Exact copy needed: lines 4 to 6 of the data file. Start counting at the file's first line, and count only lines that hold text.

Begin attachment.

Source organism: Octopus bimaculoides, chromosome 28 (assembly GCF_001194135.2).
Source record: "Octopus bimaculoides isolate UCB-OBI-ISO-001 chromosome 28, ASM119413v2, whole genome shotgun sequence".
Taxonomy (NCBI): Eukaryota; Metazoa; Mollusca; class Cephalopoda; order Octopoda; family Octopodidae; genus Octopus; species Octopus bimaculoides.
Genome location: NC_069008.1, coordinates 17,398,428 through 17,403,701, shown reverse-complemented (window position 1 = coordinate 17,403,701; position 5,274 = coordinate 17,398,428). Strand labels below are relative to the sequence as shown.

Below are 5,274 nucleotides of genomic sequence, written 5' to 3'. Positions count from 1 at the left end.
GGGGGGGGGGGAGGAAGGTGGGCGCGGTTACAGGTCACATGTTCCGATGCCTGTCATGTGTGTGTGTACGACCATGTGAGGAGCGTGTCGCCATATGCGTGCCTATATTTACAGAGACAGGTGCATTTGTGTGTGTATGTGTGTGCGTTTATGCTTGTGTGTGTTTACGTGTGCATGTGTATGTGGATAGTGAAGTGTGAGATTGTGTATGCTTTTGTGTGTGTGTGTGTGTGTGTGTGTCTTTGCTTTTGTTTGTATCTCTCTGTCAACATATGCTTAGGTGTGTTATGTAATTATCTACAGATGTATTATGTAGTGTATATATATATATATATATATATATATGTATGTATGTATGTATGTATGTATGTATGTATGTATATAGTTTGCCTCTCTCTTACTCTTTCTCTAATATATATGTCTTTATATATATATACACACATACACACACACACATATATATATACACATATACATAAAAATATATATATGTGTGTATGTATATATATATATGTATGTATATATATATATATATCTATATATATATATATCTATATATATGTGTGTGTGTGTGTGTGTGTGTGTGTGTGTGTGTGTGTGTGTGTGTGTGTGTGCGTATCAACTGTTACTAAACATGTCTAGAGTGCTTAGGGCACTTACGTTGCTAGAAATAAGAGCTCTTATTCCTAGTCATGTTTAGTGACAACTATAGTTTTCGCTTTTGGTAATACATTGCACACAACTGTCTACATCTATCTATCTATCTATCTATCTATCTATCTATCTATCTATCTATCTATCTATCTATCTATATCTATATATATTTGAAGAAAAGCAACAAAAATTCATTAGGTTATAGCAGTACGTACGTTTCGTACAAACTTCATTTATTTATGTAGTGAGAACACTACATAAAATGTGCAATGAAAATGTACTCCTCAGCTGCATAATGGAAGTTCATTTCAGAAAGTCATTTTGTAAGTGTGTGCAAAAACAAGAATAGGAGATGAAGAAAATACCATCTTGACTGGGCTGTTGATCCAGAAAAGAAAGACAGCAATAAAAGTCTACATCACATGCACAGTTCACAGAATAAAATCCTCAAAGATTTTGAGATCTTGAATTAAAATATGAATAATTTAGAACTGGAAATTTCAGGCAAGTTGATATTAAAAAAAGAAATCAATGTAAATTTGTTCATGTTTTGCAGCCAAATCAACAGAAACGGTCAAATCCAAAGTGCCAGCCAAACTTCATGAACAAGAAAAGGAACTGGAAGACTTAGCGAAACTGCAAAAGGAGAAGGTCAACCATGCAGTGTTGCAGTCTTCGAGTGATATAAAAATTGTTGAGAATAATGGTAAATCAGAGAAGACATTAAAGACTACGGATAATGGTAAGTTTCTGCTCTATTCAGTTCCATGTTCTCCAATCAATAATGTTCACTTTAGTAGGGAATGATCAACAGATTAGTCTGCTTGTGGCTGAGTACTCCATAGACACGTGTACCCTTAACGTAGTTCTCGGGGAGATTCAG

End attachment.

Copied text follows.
Genome location: NC_069008.1, coordinates 17,398,428 through 17,403,701, shown reverse-complemented (window position 1 = coordinate 17,403,701; position 5,274 = coordinate 17,398,428). Strand labels below are relative to the sequence as shown.

Below are 5,274 nucleotides of genomic sequence, written 5' to 3'. Positions count from 1 at the left end.
GGGGGGGGGGGAGGAAGGTGGGCGCGGTTACAGGTCACATGTTCCGATGCCTGTCATGTGTGTGTGTACGACCATGTGAGGAGCGTGTCGCCATATGCGTGCCTATATTTACAGAGACAGGTGCATTTGTGTGTGTATGTGTGTGCGTTTATGCTTGTGTGTGTTTACGTGTGCATGTGTATGTGGATAGTGAAGTGTGAGATTGTGTATGCTTTTGTGTGTGTGTGTGTGTGTGTGTGTCTTTGCTTTTGTTTGTATCTCTCTGTCAACATATGCTTAGGTGTGTTATGTAATTATCTACAGATGTATTATGTAGTGTATATATATATATATATATATATATATGTATGTATGTATGTATGTATGTATGTATGTATGTATATAGTTTGCCTCTCTCTTACTCTTTCTCTAATATATATGTCTTTATATATATATACACACATACACACACACACATATATATATACACATATACATAAAAATATATATATGTGTGTATGTATATATATATATGTATGTATATATATATATATATCTATATATATATATATCTATATATATGTGTGTGTGTGTGTGTGTGTGTGTGTGTGTGTGTGTGTGTGTGTGTGTGTGTGCGTATCAACTGTTACTAAACATGTCTAGAGTGCTTAGGGCACTTACGTTGCTAGAAATAAGAGCTCTTATTCCTAGTCATGTTTAGTGACAACTATAGTTTTCGCTTTTGGTAATACATTGCACACAACTGTCTACATCTATCTATCTATCTATCTATCTATCTATCTATCTATCTATCTATCTATCTATCTATCTATATCTATATATATTTGAAGAAAAGCAACAAAAATTCATTAGGTTATAGCAGTACGTACGTTTCGTACAAACTTCATTTATTTATGTAGTGAGAACACTACATAAAATGTGCAATGAAAATGTACTCCTCAGCTGCATAATGGAAGTTCATTTCAGAAAGTCATTTTGTAAGTGTGTGCAAAAACAAGAATAGGAGATGAAGAAAATACCATCTTGACTGGGCTGTTGATCCAGAAAAGAAAGACAGCAATAAAAGTCTACATCACATGCACAGTTCACAGAATAAAATCCTCAAAGATTTTGAGATCTTGAATTAAAATATGAATAATTTAGAACTGGAAATTTCAGGCAAGTTGATATTAAAAAAAGAAATCAATGTAAATTTGTTCATGTTTTGCAGCCAAATCAACAGAAACGGTCAAATCCAAAGTGCCAGCCAAACTTCATGAACAAGAAAAGGAACTGGAAGACTTAGCGAAACTGCAAAAGGAGAAGGTCAACCATGCAGTGTTGCAGTCTTCGAGTGATATAAAAATTGTTGAGAATAATGGTAAATCAGAGAAGACATTAAAGACTACGGATAATGGTAAGTTTCTGCTCTATTCAGTTCCATGTTCTCCAATCAATAATGTTCACTTTAGTAGGGAATGATCAACAGATTAGTCTGCTTGTGGCTGAGTACTCCATAGACACGTGTACCCTTAACGTAGTTCTCGGGGAGATTCAG